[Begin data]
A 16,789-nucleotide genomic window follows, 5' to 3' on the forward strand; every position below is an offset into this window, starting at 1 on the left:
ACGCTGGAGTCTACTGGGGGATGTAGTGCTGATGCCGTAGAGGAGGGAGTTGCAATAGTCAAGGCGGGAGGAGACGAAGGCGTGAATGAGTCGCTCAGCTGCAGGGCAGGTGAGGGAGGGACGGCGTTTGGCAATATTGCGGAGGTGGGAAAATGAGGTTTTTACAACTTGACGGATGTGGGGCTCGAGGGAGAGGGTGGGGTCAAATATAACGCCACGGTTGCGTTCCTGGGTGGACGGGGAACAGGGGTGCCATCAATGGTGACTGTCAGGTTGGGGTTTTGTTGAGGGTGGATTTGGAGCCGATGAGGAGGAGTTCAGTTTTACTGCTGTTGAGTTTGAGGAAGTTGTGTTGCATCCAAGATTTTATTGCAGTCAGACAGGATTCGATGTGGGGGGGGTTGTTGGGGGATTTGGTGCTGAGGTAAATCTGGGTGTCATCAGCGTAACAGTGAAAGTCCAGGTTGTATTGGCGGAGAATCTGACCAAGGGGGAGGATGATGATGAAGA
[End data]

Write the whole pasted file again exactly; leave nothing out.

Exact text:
A 16,789-nucleotide genomic window follows, 5' to 3' on the forward strand; every position below is an offset into this window, starting at 1 on the left:
ACGCTGGAGTCTACTGGGGGATGTAGTGCTGATGCCGTAGAGGAGGGAGTTGCAATAGTCAAGGCGGGAGGAGACGAAGGCGTGAATGAGTCGCTCAGCTGCAGGGCAGGTGAGGGAGGGACGGCGTTTGGCAATATTGCGGAGGTGGGAAAATGAGGTTTTTACAACTTGACGGATGTGGGGCTCGAGGGAGAGGGTGGGGTCAAATATAACGCCACGGTTGCGTTCCTGGGTGGACGGGGAACAGGGGTGCCATCAATGGTGACTGTCAGGTTGGGGTTTTGTTGAGGGTGGATTTGGAGCCGATGAGGAGGAGTTCAGTTTTACTGCTGTTGAGTTTGAGGAAGTTGTGTTGCATCCAAGATTTTATTGCAGTCAGACAGGATTCGATGTGGGGGGGGTTGTTGGGGGATTTGGTGCTGAGGTAAATCTGGGTGTCATCAGCGTAACAGTGAAAGTCCAGGTTGTATTGGCGGAGAATCTGACCAAGGGGGAGGATGATGATGAAGA